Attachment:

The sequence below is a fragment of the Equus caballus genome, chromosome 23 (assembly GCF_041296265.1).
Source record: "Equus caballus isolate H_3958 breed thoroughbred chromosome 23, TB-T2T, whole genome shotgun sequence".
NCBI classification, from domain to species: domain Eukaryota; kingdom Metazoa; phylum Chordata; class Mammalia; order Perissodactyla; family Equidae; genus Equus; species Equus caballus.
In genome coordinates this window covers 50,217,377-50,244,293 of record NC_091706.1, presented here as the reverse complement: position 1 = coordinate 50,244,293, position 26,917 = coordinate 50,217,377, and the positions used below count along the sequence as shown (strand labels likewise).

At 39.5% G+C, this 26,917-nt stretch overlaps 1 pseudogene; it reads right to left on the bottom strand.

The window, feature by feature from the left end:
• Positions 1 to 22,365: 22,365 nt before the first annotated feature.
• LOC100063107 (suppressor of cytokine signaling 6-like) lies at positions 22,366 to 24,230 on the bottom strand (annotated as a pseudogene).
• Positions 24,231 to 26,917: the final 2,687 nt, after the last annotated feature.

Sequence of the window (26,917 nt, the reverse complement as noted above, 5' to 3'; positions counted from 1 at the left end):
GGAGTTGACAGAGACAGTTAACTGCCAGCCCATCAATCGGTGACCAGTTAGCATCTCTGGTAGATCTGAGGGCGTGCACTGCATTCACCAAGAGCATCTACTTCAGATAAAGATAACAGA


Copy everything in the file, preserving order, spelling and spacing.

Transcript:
The sequence below is a fragment of the Equus caballus genome, chromosome 23 (assembly GCF_041296265.1).
Source record: "Equus caballus isolate H_3958 breed thoroughbred chromosome 23, TB-T2T, whole genome shotgun sequence".
NCBI classification, from domain to species: domain Eukaryota; kingdom Metazoa; phylum Chordata; class Mammalia; order Perissodactyla; family Equidae; genus Equus; species Equus caballus.
In genome coordinates this window covers 50,217,377-50,244,293 of record NC_091706.1, presented here as the reverse complement: position 1 = coordinate 50,244,293, position 26,917 = coordinate 50,217,377, and the positions used below count along the sequence as shown (strand labels likewise).

At 39.5% G+C, this 26,917-nt stretch overlaps 1 pseudogene; it reads right to left on the bottom strand.

The window, feature by feature from the left end:
• Positions 1 to 22,365: 22,365 nt before the first annotated feature.
• LOC100063107 (suppressor of cytokine signaling 6-like) lies at positions 22,366 to 24,230 on the bottom strand (annotated as a pseudogene).
• Positions 24,231 to 26,917: the final 2,687 nt, after the last annotated feature.

Sequence of the window (26,917 nt, the reverse complement as noted above, 5' to 3'; positions counted from 1 at the left end):
GGAGTTGACAGAGACAGTTAACTGCCAGCCCATCAATCGGTGACCAGTTAGCATCTCTGGTAGATCTGAGGGCGTGCACTGCATTCACCAAGAGCATCTACTTCAGATAAAGATAACAGA